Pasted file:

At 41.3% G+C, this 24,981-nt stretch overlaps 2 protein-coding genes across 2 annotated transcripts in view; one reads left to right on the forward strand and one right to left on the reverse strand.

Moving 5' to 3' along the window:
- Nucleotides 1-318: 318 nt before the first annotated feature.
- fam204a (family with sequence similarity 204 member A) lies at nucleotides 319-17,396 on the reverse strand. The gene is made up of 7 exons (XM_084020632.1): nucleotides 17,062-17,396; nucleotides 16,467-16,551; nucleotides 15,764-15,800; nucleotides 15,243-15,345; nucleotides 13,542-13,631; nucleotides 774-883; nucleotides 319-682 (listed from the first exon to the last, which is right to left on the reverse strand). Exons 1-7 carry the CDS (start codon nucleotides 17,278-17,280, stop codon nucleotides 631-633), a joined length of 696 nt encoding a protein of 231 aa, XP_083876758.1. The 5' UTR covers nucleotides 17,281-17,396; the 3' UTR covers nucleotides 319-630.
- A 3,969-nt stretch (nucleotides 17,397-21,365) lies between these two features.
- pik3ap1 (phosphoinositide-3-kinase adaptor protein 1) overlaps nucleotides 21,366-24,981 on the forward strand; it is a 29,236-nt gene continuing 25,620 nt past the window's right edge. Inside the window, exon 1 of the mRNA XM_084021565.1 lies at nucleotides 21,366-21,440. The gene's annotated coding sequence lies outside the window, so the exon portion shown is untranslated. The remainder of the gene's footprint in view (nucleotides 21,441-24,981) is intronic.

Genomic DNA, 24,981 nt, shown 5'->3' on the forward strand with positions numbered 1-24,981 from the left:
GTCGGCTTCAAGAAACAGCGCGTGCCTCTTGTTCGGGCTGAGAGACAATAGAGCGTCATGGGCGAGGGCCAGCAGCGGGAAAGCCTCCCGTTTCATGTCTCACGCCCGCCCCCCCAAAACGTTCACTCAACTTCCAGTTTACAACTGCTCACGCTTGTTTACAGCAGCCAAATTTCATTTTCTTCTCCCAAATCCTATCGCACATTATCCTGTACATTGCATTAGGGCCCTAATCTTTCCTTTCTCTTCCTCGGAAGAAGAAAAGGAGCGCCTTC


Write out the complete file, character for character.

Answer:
At 41.3% G+C, this 24,981-nt stretch overlaps 2 protein-coding genes across 2 annotated transcripts in view; one reads left to right on the forward strand and one right to left on the reverse strand.

Moving 5' to 3' along the window:
- Nucleotides 1-318: 318 nt before the first annotated feature.
- fam204a (family with sequence similarity 204 member A) lies at nucleotides 319-17,396 on the reverse strand. The gene is made up of 7 exons (XM_084020632.1): nucleotides 17,062-17,396; nucleotides 16,467-16,551; nucleotides 15,764-15,800; nucleotides 15,243-15,345; nucleotides 13,542-13,631; nucleotides 774-883; nucleotides 319-682 (listed from the first exon to the last, which is right to left on the reverse strand). Exons 1-7 carry the CDS (start codon nucleotides 17,278-17,280, stop codon nucleotides 631-633), a joined length of 696 nt encoding a protein of 231 aa, XP_083876758.1. The 5' UTR covers nucleotides 17,281-17,396; the 3' UTR covers nucleotides 319-630.
- A 3,969-nt stretch (nucleotides 17,397-21,365) lies between these two features.
- pik3ap1 (phosphoinositide-3-kinase adaptor protein 1) overlaps nucleotides 21,366-24,981 on the forward strand; it is a 29,236-nt gene continuing 25,620 nt past the window's right edge. Inside the window, exon 1 of the mRNA XM_084021565.1 lies at nucleotides 21,366-21,440. The gene's annotated coding sequence lies outside the window, so the exon portion shown is untranslated. The remainder of the gene's footprint in view (nucleotides 21,441-24,981) is intronic.

Genomic DNA, 24,981 nt, shown 5'->3' on the forward strand with positions numbered 1-24,981 from the left:
GTCGGCTTCAAGAAACAGCGCGTGCCTCTTGTTCGGGCTGAGAGACAATAGAGCGTCATGGGCGAGGGCCAGCAGCGGGAAAGCCTCCCGTTTCATGTCTCACGCCCGCCCCCCCAAAACGTTCACTCAACTTCCAGTTTACAACTGCTCACGCTTGTTTACAGCAGCCAAATTTCATTTTCTTCTCCCAAATCCTATCGCACATTATCCTGTACATTGCATTAGGGCCCTAATCTTTCCTTTCTCTTCCTCGGAAGAAGAAAAGGAGCGCCTTC